Wales were crowned Six Nations champions after Scotland claimed a stunning 27-23 win over France.
France needed to score four tries and win by at least 21 points to win their first championship in 11 years but they never came close, with Scotland continuing to threaten an upset despite the dismissal of Finn Russell with nine minutes remaining.
With the clock red and France leading by three points, Brice Dulin opted to keep the ball in play but then conceded a penalty, and Scottish pressure eventually told as Duhan van der Merwe crossed for his second try of the game in the 84th minute.
It is Scotland’s first win in Paris since 1999.
Dulin, Damian Penaud and Swan Rebbadj crossed for the hosts but they never looked like building up the head of steam needed to deliver a double blow to Wales after dramatically denying Wayne Pivac’s side the Grand Slam six days earlier.
It was another rare away win for the Scots following triumphs in Wales and England in the past six months.
Scotland were quick to put pressure on and France showed the type of ambition they would need when they took a quick throw and tried to play their way out of trouble after Russell had kicked the ball into touch two meters from their try line.
The home side soon exerted some pressure but all they had to show for it was Romain Ntamack’s ninth-minute penalty.
Scotland soon gained the ascendancy and twice elected to kick two penalties into touch inside the French 22. Hooker George Turner was held up just short of the line each time as he charged from the back of the lineout maul, but Van der
Merwe forced himself over the second time in the 15th minute.
There were suspicions of double movement but referee Wayne Barnes gave the try without opting to take a second look.
Russell added the two points and produced another brilliant long kick which held up a metre short of the try line. The Scots descended upon their opponents and Jamie Ritchie forced the penalty from Dulin, which Russell kicked over to put Scotland seven points up.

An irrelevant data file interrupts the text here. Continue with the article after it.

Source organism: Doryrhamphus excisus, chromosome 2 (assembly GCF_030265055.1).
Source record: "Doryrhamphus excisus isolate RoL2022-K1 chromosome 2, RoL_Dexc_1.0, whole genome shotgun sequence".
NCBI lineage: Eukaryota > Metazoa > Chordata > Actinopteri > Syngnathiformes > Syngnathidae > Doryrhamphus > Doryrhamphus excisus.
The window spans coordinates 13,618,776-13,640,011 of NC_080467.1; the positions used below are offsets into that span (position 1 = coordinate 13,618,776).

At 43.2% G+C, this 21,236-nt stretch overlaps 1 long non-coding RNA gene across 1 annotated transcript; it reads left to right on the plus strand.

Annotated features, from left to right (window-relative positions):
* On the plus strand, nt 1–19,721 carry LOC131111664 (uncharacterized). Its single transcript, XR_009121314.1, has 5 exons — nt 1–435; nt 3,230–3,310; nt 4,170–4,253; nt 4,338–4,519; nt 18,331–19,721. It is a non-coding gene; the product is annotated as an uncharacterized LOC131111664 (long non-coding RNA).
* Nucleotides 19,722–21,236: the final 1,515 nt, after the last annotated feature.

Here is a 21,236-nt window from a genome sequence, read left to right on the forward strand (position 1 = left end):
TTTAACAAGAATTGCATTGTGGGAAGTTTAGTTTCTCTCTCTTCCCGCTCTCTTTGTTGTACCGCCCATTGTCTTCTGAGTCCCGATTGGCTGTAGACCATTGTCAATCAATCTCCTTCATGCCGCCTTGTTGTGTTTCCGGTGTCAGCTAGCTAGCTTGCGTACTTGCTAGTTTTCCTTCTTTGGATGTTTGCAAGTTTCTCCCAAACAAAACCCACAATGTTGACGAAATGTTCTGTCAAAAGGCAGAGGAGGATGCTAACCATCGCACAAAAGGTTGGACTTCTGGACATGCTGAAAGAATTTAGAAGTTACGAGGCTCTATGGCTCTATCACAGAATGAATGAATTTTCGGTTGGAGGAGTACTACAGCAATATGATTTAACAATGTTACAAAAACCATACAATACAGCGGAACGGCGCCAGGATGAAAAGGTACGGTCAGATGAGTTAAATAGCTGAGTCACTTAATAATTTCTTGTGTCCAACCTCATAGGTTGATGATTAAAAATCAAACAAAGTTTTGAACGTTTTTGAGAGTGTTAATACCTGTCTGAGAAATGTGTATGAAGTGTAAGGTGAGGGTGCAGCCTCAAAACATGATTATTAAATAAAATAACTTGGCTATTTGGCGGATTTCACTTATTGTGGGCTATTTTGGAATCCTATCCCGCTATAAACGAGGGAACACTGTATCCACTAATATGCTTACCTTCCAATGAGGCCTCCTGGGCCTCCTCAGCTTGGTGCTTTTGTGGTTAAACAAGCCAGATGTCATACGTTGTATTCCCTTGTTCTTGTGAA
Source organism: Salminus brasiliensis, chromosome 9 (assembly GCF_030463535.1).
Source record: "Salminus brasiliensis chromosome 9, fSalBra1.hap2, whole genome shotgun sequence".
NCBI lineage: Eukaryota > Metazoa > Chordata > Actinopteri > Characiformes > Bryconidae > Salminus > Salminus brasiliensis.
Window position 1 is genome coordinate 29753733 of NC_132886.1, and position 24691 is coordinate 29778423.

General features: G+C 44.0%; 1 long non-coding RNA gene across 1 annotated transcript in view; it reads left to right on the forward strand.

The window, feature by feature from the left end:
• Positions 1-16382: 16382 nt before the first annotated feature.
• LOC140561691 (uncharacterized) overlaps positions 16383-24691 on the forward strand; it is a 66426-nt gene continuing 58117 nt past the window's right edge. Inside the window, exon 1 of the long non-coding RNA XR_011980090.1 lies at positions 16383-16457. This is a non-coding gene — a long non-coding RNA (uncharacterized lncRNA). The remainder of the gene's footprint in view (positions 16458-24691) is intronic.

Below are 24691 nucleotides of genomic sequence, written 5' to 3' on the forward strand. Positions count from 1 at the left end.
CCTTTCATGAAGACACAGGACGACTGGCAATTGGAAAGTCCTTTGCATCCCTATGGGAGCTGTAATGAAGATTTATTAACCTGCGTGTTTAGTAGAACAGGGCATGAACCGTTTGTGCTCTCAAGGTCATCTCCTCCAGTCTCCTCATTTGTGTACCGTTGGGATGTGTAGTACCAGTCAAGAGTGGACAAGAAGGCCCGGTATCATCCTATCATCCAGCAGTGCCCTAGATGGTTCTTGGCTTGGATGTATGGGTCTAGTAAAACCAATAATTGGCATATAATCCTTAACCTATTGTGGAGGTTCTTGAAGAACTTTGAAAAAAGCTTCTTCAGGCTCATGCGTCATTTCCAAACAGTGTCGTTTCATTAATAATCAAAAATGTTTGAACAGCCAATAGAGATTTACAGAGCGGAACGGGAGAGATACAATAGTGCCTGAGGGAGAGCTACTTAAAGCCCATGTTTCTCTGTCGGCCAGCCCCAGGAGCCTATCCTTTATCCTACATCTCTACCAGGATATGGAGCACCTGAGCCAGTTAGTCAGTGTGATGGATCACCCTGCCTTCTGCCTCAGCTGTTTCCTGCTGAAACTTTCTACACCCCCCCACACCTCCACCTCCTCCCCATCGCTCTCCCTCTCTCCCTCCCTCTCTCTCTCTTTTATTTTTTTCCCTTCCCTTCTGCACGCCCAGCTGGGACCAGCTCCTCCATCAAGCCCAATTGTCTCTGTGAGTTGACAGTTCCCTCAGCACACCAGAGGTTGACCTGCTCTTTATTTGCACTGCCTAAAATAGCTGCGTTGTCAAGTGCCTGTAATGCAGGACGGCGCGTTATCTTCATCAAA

Another huge kick into touch from Stuart Hogg put France on the back foot but the hosts reduced the deficit when Ntamack kicked a long-range penalty following a scrum infringement.
The home side got on top around the half-hour mark and Scotland gave away a series of penalties in front of the post.
The pressure told when Van der Merwe sold himself too early following a long throw out wide from Antoine Dupont. Penaud passed inside for Dulin to cross in the 36th minute and Ntamack brilliantly converted.
Hogg paid the price for conceding Scotland’s 11th first-half penalty in the final minute but Nick Haining stole the five-meter lineout throw to keep France’s half-time lead at three.
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Scotland restricted France’s scoring to five points during Hogg’s spell in the sin bin, when Penaud collected Virimi Vakatawa’s offload, lobbed the ball over Ali Price and touched down in the corner.
Scotland regained control after the numbers were evened up. Russell kicked a close-range penalty and Sam Johnson was stopped five meters from the line after bursting forward following another successful lineout.
It was France’s turn to ship a series of penalties and David Cherry scooped up a loose ball following a lineout before nipping through a gap and over. Russell converted to put Scotland back in front.
Rebbadj went over five minutes later but Ntamack missed the conversion and Scotland passed up a good chance to kick themselves level in favor of kicking into touch, but Cherry’s lineout was stolen.
Gregor Townsend’s side were still piling on the pressure when Russell was sent off in the 71st minute after catching Dulin near the throat with his elbow as he attempted to fend off the full-back.
Any hopes of another stunning finish from France were undone within two minutes when Baptiste Serin was yellow-carded and Scotland again opted to push for the try instead of going over the posts.
The pressure was relentless and Scotland finally got over when they found winger Van der Merwe on the left. Adam Hastings added the points to round off a dramatic championship.